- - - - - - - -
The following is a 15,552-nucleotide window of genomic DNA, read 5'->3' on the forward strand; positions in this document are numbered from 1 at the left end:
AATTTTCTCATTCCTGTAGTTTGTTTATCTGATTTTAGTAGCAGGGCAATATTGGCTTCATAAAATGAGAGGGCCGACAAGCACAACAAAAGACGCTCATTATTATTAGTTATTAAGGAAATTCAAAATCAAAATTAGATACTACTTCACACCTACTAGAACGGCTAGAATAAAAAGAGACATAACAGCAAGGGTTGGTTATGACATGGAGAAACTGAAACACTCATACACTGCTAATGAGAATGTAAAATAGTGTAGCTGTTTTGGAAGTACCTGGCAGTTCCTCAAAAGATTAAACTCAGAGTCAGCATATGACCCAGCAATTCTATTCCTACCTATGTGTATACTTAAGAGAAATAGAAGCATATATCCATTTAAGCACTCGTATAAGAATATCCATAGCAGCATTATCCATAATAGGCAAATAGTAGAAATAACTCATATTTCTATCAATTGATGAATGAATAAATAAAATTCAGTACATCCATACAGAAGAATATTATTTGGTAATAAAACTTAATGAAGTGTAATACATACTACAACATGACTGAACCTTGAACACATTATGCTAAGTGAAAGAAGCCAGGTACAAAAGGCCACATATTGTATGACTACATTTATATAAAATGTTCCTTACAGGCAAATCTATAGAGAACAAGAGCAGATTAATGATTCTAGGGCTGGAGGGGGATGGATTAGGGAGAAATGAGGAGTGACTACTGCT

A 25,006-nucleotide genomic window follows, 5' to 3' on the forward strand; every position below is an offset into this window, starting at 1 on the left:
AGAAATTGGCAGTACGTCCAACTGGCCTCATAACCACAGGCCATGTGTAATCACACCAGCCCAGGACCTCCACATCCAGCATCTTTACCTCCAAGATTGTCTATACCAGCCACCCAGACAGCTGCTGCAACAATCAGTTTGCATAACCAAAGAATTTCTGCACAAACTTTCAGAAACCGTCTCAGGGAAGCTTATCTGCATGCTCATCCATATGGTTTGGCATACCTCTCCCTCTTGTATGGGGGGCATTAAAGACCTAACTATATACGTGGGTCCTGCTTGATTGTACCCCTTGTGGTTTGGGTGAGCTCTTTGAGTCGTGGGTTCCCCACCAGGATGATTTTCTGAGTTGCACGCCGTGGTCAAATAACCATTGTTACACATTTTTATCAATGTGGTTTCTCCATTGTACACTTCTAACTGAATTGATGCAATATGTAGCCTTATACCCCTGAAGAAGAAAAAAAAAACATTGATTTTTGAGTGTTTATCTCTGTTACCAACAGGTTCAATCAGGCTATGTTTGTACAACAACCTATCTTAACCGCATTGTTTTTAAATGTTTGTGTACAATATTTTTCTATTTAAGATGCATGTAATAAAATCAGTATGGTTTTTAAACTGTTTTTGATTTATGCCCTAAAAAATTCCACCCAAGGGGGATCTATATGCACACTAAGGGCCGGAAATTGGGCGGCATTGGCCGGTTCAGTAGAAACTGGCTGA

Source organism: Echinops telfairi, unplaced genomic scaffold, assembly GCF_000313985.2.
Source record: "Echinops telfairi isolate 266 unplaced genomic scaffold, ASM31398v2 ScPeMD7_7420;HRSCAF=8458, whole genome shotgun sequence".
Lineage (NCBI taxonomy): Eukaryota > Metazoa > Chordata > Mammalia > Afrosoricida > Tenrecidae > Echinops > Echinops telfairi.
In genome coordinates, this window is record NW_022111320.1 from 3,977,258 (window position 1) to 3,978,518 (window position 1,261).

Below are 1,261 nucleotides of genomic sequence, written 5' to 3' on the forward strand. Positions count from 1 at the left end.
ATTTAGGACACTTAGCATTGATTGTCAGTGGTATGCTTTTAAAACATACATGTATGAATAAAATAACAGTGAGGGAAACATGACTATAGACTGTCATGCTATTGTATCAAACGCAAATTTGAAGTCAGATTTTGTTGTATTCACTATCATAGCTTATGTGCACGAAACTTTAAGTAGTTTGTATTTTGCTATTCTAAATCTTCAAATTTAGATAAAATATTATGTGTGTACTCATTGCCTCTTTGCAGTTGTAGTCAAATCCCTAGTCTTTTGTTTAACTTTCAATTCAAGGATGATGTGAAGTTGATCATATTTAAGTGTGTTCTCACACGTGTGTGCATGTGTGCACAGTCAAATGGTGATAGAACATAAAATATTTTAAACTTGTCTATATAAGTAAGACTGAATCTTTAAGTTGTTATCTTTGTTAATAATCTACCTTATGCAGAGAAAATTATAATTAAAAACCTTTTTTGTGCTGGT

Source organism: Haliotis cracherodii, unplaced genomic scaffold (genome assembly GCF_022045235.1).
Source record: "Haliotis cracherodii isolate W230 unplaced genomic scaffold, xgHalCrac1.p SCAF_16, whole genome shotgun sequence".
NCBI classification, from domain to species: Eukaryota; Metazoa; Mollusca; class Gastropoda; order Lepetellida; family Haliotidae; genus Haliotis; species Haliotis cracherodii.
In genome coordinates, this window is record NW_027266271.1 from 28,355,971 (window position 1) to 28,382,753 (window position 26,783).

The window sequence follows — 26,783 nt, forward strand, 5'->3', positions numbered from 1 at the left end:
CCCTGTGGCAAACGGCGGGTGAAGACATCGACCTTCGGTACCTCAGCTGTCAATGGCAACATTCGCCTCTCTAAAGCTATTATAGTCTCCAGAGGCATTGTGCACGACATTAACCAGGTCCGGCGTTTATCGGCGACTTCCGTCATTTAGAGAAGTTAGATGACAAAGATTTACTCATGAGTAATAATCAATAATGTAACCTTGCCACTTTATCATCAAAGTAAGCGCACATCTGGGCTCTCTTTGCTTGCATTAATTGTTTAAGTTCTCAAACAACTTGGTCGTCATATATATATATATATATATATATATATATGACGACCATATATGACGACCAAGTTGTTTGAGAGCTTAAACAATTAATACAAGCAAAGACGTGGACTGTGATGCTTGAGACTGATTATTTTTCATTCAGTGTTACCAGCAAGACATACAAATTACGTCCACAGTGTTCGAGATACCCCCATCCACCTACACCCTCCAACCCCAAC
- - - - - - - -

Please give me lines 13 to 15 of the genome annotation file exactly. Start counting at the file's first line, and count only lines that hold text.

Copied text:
NCBI classification, from domain to species: Eukaryota; Metazoa; Mollusca; class Gastropoda; order Lepetellida; family Haliotidae; genus Haliotis; species Haliotis cracherodii.
In genome coordinates, this window is record NW_027266271.1 from 28,355,971 (window position 1) to 28,382,753 (window position 26,783).

The window sequence follows — 26,783 nt, forward strand, 5'->3', positions numbered from 1 at the left end: